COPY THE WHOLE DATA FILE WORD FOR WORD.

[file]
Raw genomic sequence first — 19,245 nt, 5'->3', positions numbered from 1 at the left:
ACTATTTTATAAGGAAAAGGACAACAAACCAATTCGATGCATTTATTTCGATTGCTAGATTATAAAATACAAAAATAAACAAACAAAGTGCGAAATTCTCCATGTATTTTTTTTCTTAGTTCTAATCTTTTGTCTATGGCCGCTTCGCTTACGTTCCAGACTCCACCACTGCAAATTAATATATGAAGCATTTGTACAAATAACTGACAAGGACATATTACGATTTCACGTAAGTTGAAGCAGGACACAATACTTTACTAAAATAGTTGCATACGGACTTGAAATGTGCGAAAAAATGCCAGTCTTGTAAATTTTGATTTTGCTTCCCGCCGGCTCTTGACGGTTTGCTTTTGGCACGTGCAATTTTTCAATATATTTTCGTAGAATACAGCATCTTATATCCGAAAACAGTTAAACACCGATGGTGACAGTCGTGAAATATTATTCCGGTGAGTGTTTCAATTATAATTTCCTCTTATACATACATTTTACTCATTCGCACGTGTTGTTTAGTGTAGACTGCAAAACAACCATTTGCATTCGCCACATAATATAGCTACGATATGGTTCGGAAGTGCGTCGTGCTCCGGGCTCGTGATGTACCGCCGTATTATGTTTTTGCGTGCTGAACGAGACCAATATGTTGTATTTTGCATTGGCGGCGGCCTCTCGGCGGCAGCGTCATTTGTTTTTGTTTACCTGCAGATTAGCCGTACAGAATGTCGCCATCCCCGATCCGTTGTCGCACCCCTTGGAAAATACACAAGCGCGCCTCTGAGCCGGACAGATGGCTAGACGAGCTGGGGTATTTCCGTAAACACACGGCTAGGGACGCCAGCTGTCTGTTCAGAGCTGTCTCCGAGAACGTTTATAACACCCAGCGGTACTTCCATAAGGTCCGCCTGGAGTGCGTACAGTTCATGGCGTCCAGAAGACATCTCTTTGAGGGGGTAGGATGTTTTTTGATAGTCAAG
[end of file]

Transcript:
Raw genomic sequence first — 19,245 nt, 5'->3', positions numbered from 1 at the left:
ACTATTTTATAAGGAAAAGGACAACAAACCAATTCGATGCATTTATTTCGATTGCTAGATTATAAAATACAAAAATAAACAAACAAAGTGCGAAATTCTCCATGTATTTTTTTTCTTAGTTCTAATCTTTTGTCTATGGCCGCTTCGCTTACGTTCCAGACTCCACCACTGCAAATTAATATATGAAGCATTTGTACAAATAACTGACAAGGACATATTACGATTTCACGTAAGTTGAAGCAGGACACAATACTTTACTAAAATAGTTGCATACGGACTTGAAATGTGCGAAAAAATGCCAGTCTTGTAAATTTTGATTTTGCTTCCCGCCGGCTCTTGACGGTTTGCTTTTGGCACGTGCAATTTTTCAATATATTTTCGTAGAATACAGCATCTTATATCCGAAAACAGTTAAACACCGATGGTGACAGTCGTGAAATATTATTCCGGTGAGTGTTTCAATTATAATTTCCTCTTATACATACATTTTACTCATTCGCACGTGTTGTTTAGTGTAGACTGCAAAACAACCATTTGCATTCGCCACATAATATAGCTACGATATGGTTCGGAAGTGCGTCGTGCTCCGGGCTCGTGATGTACCGCCGTATTATGTTTTTGCGTGCTGAACGAGACCAATATGTTGTATTTTGCATTGGCGGCGGCCTCTCGGCGGCAGCGTCATTTGTTTTTGTTTACCTGCAGATTAGCCGTACAGAATGTCGCCATCCCCGATCCGTTGTCGCACCCCTTGGAAAATACACAAGCGCGCCTCTGAGCCGGACAGATGGCTAGACGAGCTGGGGTATTTCCGTAAACACACGGCTAGGGACGCCAGCTGTCTGTTCAGAGCTGTCTCCGAGAACGTTTATAACACCCAGCGGTACTTCCATAAGGTCCGCCTGGAGTGCGTACAGTTCATGGCGTCCAGAAGACATCTCTTTGAGGGGGTAGGATGTTTTTTGATAGTCAAG